Though I currently serve as mayor of the City of Mountain View, I am not representing the City Council in these comments. Frankly, we are too busy approving and planning for housing within Mountain View to pay attention, as a body, to plans in other jurisdictions.
I am not here as an adversary of Stanford University. I root for its teams. I enjoy its cultural events and museums. I recognize the valuable contributions it has made to the success of the Silicon Valley economy. Many of my friends, neighbors, and constituents work for Stanford.
I appreciate Stanford’s pioneering efforts in Transportation Demand Management, but that does not absolve Stanford—as a university and as a corporation—of its housing responsibilities. Let’s be clear: Stanford’s unbalanced development is a major reason why housing is in short supply and so expensive here.
As early as April 1969, Stanford University’s Moulton Committee—made up of students, faculty, and staff—found that the university and corporations on its land had created a housing deficit of several thousand units. Even back then, low- and moderate-income employees and students had to live in Mountain View and beyond, commuting significant distances. Over the past five decades, the university did little to address the problem, and that’s a major reason why, according to the Santa Clara County Civil Grand Jury, Palo Alto has three times as many jobs as employed residents.
Now, with the proposed updating of Stanford’s General Use Permit, the County has the opportunity to ensure that Stanford undertakes its fair share of addressing the jobs-housing imbalance. That’s what we’re doing in Mountain View.
I urge you to adopt the two ordinances before you today as first steps in that process. Enacting the ordinances would represent Santa Clara County’s commitment to three principles:
- Stanford should fully mitigate any expanded activities by building or enabling the construction of housing that matches the income mix of the expanded workforce and student population. I personally believe that most of the housing development should take place on Stanford lands.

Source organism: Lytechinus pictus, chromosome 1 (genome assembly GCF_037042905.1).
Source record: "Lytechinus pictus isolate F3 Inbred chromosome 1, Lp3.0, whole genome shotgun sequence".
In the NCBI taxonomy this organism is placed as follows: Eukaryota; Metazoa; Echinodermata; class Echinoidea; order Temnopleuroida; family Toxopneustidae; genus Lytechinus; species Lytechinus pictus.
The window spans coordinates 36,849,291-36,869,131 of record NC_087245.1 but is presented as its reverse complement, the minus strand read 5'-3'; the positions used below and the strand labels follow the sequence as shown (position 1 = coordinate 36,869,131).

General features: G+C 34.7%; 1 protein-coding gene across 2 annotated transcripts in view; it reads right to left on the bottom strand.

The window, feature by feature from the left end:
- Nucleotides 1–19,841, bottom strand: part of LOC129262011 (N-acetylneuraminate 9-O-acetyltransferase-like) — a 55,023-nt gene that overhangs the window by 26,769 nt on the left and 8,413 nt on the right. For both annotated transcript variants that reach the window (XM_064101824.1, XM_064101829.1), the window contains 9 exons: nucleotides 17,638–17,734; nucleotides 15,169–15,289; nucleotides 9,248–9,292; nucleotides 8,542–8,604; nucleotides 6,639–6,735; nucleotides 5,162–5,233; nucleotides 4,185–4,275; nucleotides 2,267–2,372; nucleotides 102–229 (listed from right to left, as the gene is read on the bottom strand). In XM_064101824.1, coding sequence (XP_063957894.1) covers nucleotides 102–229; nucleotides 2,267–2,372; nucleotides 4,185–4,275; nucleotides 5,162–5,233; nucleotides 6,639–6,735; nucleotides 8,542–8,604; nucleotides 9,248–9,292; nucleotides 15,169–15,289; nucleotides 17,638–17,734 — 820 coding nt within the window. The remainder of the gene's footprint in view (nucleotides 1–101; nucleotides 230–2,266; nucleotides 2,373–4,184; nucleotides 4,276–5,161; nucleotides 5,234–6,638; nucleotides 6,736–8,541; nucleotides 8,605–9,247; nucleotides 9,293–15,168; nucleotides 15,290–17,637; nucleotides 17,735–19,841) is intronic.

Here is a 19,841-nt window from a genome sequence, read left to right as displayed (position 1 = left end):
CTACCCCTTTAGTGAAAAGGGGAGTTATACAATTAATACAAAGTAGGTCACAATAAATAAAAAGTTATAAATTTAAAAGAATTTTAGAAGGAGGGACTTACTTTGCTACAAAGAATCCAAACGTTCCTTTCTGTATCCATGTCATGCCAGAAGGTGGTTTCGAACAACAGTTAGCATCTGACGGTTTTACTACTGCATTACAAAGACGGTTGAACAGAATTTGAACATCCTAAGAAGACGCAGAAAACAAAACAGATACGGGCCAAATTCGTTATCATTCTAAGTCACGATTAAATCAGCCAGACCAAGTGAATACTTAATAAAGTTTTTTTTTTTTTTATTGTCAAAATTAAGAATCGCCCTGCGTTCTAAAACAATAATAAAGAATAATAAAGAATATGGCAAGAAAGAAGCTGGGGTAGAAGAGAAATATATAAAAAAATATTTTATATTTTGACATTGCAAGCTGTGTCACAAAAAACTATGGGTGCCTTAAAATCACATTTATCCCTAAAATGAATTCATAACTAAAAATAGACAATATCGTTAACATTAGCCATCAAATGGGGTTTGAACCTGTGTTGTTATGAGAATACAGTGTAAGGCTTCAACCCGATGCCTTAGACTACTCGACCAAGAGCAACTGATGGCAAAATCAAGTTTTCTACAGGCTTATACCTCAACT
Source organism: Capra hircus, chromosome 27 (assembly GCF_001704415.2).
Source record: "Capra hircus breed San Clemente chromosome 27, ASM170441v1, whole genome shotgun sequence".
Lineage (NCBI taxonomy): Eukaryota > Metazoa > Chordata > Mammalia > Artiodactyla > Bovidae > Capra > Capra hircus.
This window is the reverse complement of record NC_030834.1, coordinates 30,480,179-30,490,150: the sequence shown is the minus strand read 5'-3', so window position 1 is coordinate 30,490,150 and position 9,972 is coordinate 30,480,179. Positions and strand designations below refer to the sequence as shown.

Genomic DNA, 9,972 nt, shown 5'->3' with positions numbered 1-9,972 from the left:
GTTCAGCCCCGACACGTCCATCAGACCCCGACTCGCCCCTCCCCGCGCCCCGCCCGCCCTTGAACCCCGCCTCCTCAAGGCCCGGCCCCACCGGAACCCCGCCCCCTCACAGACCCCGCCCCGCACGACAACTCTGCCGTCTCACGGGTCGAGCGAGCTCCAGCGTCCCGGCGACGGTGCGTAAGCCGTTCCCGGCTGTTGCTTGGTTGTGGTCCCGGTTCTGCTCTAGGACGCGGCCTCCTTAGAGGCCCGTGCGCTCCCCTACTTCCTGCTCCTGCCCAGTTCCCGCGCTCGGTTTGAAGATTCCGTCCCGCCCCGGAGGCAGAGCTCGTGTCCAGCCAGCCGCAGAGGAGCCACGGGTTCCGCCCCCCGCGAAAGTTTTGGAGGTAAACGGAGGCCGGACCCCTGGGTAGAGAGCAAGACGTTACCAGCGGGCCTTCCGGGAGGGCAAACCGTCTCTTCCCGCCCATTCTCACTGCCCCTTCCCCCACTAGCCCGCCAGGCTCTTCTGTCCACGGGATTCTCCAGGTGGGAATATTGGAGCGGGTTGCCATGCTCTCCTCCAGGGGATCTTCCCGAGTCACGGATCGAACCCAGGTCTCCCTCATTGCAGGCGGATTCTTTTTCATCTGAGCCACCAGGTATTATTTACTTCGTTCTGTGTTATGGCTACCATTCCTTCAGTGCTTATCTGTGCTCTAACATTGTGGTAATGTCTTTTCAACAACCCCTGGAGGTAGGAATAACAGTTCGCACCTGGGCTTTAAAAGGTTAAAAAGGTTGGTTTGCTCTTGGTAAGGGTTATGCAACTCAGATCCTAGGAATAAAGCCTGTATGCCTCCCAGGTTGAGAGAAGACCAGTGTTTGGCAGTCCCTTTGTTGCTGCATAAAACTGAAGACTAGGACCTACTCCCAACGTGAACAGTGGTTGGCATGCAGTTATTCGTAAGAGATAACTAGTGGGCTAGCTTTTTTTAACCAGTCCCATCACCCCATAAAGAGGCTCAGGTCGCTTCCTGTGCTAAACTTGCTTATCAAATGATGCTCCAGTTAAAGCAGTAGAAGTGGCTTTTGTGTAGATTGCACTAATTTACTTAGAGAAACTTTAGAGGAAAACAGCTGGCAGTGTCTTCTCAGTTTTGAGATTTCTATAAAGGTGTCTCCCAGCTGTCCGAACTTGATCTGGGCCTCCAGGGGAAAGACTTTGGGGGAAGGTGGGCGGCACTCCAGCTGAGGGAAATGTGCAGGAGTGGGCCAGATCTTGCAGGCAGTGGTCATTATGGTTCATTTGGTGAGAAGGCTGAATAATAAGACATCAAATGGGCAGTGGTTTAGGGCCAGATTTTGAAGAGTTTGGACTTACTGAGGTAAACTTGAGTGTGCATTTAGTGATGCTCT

- The process for determining where and how that housing is built should be an open and transparent process involving the communities likely to be impacted by Stanford commuters. Though the academic campus lies primarily within unincorporated Santa Clara County, Stanford’s impact on the housing market in neighboring cities is significant and continuing.
- Stanford should not be allowed to shift the impact of its growth onto other communities. Stanford seems to argue that too much housing on or near campus would be undesirable because it would increase local traffic. If Stanford people occupy new housing in Mountain View, will that magically reduce traffic? No, it will simply increase traffic in Mountain View.
Mountain View is planning for large amounts of housing, including a substantial percentage of subsidized “affordable” housing in or near our centers of employment. Undoubtedly, that will reduce commuting traffic, vehicle miles traveled, and greenhouse gas emissions for our service population. But it could increase local traffic. That’s why we are designing complete neighborhoods, mixed-use medium density areas complete with housing, jobs, schools, parks, retail, bicycle infrastructure, and transit. Stanford has the wherewithal to do the same.